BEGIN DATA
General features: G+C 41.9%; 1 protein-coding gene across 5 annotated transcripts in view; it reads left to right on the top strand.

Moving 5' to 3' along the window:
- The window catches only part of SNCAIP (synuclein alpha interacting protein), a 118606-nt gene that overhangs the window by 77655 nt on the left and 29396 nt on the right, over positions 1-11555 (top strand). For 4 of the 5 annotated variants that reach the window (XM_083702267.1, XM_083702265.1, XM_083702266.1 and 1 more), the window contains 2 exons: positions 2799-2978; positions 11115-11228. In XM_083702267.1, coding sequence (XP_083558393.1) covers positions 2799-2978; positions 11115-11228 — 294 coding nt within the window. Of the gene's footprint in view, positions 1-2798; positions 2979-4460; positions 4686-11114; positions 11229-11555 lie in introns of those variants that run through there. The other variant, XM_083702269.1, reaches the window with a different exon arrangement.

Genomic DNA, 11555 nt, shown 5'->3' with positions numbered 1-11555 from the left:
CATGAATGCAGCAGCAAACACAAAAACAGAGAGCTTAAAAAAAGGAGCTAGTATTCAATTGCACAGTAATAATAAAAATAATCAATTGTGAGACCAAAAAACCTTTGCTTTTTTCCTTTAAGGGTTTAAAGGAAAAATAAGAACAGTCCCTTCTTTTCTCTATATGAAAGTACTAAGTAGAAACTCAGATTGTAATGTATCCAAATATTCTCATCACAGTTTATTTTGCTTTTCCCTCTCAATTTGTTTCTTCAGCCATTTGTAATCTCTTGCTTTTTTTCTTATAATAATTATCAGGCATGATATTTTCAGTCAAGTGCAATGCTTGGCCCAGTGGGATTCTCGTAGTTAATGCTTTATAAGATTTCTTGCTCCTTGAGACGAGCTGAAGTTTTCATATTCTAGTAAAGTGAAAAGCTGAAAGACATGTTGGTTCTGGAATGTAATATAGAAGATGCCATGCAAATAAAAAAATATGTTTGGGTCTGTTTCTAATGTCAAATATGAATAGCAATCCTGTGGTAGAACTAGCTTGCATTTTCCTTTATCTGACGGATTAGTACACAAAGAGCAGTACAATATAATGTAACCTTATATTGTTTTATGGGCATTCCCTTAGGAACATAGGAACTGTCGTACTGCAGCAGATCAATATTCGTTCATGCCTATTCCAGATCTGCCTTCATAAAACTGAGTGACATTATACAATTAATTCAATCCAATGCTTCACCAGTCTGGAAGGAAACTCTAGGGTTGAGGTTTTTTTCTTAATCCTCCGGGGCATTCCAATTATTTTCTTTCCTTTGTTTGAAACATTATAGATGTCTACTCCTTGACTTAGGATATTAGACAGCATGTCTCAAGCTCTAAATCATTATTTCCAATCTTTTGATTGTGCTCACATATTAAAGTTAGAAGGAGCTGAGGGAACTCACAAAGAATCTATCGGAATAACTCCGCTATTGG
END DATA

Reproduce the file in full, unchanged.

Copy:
General features: G+C 41.9%; 1 protein-coding gene across 5 annotated transcripts in view; it reads left to right on the top strand.

Moving 5' to 3' along the window:
- The window catches only part of SNCAIP (synuclein alpha interacting protein), a 118606-nt gene that overhangs the window by 77655 nt on the left and 29396 nt on the right, over positions 1-11555 (top strand). For 4 of the 5 annotated variants that reach the window (XM_083702267.1, XM_083702265.1, XM_083702266.1 and 1 more), the window contains 2 exons: positions 2799-2978; positions 11115-11228. In XM_083702267.1, coding sequence (XP_083558393.1) covers positions 2799-2978; positions 11115-11228 — 294 coding nt within the window. Of the gene's footprint in view, positions 1-2798; positions 2979-4460; positions 4686-11114; positions 11229-11555 lie in introns of those variants that run through there. The other variant, XM_083702269.1, reaches the window with a different exon arrangement.

Genomic DNA, 11555 nt, shown 5'->3' with positions numbered 1-11555 from the left:
CATGAATGCAGCAGCAAACACAAAAACAGAGAGCTTAAAAAAAGGAGCTAGTATTCAATTGCACAGTAATAATAAAAATAATCAATTGTGAGACCAAAAAACCTTTGCTTTTTTCCTTTAAGGGTTTAAAGGAAAAATAAGAACAGTCCCTTCTTTTCTCTATATGAAAGTACTAAGTAGAAACTCAGATTGTAATGTATCCAAATATTCTCATCACAGTTTATTTTGCTTTTCCCTCTCAATTTGTTTCTTCAGCCATTTGTAATCTCTTGCTTTTTTTCTTATAATAATTATCAGGCATGATATTTTCAGTCAAGTGCAATGCTTGGCCCAGTGGGATTCTCGTAGTTAATGCTTTATAAGATTTCTTGCTCCTTGAGACGAGCTGAAGTTTTCATATTCTAGTAAAGTGAAAAGCTGAAAGACATGTTGGTTCTGGAATGTAATATAGAAGATGCCATGCAAATAAAAAAATATGTTTGGGTCTGTTTCTAATGTCAAATATGAATAGCAATCCTGTGGTAGAACTAGCTTGCATTTTCCTTTATCTGACGGATTAGTACACAAAGAGCAGTACAATATAATGTAACCTTATATTGTTTTATGGGCATTCCCTTAGGAACATAGGAACTGTCGTACTGCAGCAGATCAATATTCGTTCATGCCTATTCCAGATCTGCCTTCATAAAACTGAGTGACATTATACAATTAATTCAATCCAATGCTTCACCAGTCTGGAAGGAAACTCTAGGGTTGAGGTTTTTTTCTTAATCCTCCGGGGCATTCCAATTATTTTCTTTCCTTTGTTTGAAACATTATAGATGTCTACTCCTTGACTTAGGATATTAGACAGCATGTCTCAAGCTCTAAATCATTATTTCCAATCTTTTGATTGTGCTCACATATTAAAGTTAGAAGGAGCTGAGGGAACTCACAAAGAATCTATCGGAATAACTCCGCTATTGG